Director of «Wasp Network»: «Filming in Cuba was very tense»

The film 'Wasp Network' to premiere in Cuba

HAVANA, 1 Sept. The movie “Wasp Network” (wasp network), which tells how the 5 Cuban spies infiltrated anti-Castro groups in the US, has parts filmed in Cuba…

and its director, Olivier Assayas, states that doing so was something “very tense.”

The film, headed by Spain’s Penelope Cruz and Venezuelan Edgar Ramírez, focuses on the true history of Cuban spies in the US during the 1990s, when Florida-based anti-Castro groups carried out military attacks against Cuba countered with ” Wasp Network ”to infiltrate those organizations.

Assayas wrote the film based on Fernando Morais’ book, “The Last Soldiers of the Cold War: The History of the Cuban Five,” details the Variety website.

The director indicated that initially, filming in Cuba was impossible since the regime flatly refused, so he began to look for another location that would replace Havana

“First they refused to give us the authorization, but the discussions continued. So we looked for a place that could replace Havana and start filming… But then the Cubans changed their minds and opened all the doors for us, ”said Assayas, who lived in Havana for half a year to make the film.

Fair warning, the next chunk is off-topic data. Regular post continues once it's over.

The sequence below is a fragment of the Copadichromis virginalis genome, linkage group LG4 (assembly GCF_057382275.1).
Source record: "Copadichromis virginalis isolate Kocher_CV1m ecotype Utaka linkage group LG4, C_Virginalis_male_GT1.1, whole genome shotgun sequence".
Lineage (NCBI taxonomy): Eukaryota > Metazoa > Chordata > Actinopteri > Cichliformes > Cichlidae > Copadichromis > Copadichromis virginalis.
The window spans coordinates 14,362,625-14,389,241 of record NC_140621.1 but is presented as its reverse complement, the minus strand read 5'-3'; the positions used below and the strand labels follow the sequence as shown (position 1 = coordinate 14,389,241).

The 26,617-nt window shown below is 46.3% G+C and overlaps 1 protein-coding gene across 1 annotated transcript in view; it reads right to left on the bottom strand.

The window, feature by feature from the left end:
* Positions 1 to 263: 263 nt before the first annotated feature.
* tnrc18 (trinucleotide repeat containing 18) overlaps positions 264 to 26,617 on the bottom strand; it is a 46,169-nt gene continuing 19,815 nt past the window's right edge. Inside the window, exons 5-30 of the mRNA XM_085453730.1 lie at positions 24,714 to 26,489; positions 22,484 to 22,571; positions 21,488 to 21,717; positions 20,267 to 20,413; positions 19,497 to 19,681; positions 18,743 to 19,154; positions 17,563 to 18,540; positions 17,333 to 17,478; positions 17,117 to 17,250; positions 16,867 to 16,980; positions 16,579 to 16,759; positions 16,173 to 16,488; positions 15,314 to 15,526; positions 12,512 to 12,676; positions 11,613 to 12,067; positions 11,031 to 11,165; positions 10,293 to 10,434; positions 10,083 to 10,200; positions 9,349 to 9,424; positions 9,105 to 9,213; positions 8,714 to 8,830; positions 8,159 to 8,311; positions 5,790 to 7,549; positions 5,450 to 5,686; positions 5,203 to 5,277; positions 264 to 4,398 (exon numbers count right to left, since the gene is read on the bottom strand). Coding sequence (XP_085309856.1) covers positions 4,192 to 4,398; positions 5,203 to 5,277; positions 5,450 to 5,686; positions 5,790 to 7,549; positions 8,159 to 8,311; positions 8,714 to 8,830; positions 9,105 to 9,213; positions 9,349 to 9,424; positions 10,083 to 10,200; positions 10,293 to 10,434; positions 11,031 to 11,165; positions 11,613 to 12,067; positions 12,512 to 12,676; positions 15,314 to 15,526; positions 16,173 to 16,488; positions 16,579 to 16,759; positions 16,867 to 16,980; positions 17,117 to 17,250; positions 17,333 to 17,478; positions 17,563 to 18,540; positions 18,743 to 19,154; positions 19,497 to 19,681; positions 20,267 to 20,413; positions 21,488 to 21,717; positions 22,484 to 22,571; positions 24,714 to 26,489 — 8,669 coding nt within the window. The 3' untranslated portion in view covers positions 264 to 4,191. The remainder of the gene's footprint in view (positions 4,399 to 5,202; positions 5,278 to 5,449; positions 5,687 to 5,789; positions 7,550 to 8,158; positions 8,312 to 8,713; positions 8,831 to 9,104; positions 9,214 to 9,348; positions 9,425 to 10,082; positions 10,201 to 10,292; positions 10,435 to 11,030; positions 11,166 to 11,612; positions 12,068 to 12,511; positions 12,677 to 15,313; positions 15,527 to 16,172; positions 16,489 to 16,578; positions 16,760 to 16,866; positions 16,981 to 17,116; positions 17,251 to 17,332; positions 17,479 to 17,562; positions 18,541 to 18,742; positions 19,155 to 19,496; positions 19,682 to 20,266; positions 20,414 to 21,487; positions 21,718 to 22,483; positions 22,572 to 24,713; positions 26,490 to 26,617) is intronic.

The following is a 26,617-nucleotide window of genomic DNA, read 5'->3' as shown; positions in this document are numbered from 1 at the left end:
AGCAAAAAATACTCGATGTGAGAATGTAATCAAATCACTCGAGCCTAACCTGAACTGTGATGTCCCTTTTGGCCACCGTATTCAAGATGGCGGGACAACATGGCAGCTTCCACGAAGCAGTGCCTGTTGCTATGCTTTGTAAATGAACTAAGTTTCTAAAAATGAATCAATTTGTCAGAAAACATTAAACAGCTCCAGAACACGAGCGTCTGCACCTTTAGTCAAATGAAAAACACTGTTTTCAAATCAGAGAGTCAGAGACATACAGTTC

He said it was “extraordinary” since it is the first time that Castro had the doors to a filmmaker to portray the Island.

“We filmed for a very tense time due to the political context, particularly due to the Trump administration. We were closely watched by the Cuban State and subjected to fluctuations in the political climate. ”

He said that the challenge was to make “a film with international and aesthetic ambition, in a country where there are poverty and an embargo … It was an adventure.”

Because of the tension, the director feared that the next day the Cubans will not let him shoot and that what worrying.

Assayas said the film takes an “ambivalent position that is pro-democratic but also tells Cuban history through characters that are not portrayed as the bad guys but as victims of terrorist operations.”

“Wasp Network” explores “modern politics, the underworld of modern information and misinformation, which we now call propaganda,” said Assayas.